The World Jewish Congress and a New Jersey congressman have accused White House communications director Patrick J. Buchanan of favoring abolition of a Justice Department office that tracks down Nazi war criminals in this country.
Rep. Robert G. Torricelli (D-N.J.) described Buchanan's criticism of the Office of Special Investigations as "absolutely outrageous" and called on President Reagan to ensure that Buchanan is not allowed to interfere with its investigations.
As a syndicated columnist before he joined the Reagan administration, Buchanan wrote two articles denouncing the OSI for accepting Soviet-supplied evidence in proceedings against accused ex-Nazis.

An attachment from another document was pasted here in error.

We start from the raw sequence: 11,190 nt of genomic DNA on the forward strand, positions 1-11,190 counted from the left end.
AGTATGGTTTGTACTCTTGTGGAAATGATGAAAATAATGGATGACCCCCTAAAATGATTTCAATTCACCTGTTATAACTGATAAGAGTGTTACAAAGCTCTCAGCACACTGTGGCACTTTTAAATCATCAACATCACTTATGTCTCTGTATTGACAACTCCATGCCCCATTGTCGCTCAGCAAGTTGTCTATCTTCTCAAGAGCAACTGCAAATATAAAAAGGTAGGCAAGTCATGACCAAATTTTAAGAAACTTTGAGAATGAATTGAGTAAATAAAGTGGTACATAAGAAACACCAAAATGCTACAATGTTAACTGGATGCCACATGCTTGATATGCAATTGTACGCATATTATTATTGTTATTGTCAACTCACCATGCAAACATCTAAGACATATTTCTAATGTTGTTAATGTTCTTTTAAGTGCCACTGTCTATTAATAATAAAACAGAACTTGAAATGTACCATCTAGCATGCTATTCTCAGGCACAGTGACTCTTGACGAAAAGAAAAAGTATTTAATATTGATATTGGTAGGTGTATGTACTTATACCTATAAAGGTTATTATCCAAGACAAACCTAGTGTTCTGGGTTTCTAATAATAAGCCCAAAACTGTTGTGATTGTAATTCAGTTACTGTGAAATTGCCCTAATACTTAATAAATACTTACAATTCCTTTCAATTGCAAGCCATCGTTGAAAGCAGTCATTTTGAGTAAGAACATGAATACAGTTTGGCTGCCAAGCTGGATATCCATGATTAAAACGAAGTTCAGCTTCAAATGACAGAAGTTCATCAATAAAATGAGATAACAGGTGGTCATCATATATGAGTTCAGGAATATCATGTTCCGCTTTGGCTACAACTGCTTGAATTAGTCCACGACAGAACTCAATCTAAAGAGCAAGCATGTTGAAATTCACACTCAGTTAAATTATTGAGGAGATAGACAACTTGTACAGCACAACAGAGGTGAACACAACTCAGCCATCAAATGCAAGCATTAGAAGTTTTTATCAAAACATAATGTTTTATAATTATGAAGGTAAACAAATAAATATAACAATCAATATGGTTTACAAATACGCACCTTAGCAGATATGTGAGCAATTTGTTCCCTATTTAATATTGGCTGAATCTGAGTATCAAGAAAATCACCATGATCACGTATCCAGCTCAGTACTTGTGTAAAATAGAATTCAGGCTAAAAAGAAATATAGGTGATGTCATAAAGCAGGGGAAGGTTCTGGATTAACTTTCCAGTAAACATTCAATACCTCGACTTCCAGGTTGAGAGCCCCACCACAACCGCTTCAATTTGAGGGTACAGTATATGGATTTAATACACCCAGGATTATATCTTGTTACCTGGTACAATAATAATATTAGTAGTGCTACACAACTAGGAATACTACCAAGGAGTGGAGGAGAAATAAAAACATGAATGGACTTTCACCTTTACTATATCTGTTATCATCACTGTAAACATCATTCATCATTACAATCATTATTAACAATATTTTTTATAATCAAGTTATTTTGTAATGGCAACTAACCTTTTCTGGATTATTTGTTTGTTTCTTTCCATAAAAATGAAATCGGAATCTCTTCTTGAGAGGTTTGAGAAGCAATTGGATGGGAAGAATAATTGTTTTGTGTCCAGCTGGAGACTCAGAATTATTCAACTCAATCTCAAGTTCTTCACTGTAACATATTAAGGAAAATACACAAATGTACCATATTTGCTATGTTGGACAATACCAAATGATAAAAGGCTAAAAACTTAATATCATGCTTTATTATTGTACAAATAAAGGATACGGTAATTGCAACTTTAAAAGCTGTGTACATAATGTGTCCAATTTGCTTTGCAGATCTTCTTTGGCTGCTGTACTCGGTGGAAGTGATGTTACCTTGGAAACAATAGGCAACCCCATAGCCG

In addition, in a 1982 television interview with Allan Ryan, former head of the OSI, Buchanan said, "You've got a great atrocity that occurred 35, 45 years ago, okay? Why continue to invest . . . put millions of dollars into investigating that? I mean, why keep a special office to investigate Nazi war crimes? . . . Why not abolish your office?" Buchanan said he saw no "singularity" about the Holocaust that would justify maintaining a special prosecution office.
The World Jewish Congress, an umbrella organization of several Jewish organizations, said Buchanan's appointment to the White House "marks the first time that a person known to favor the termination of the OSI program has attained a senior position in the White House." In a statement, the WJC added that Buchanan's appointment meant that East European emigre groups trying to shield ex-Nazis "will have a direct line to the White House."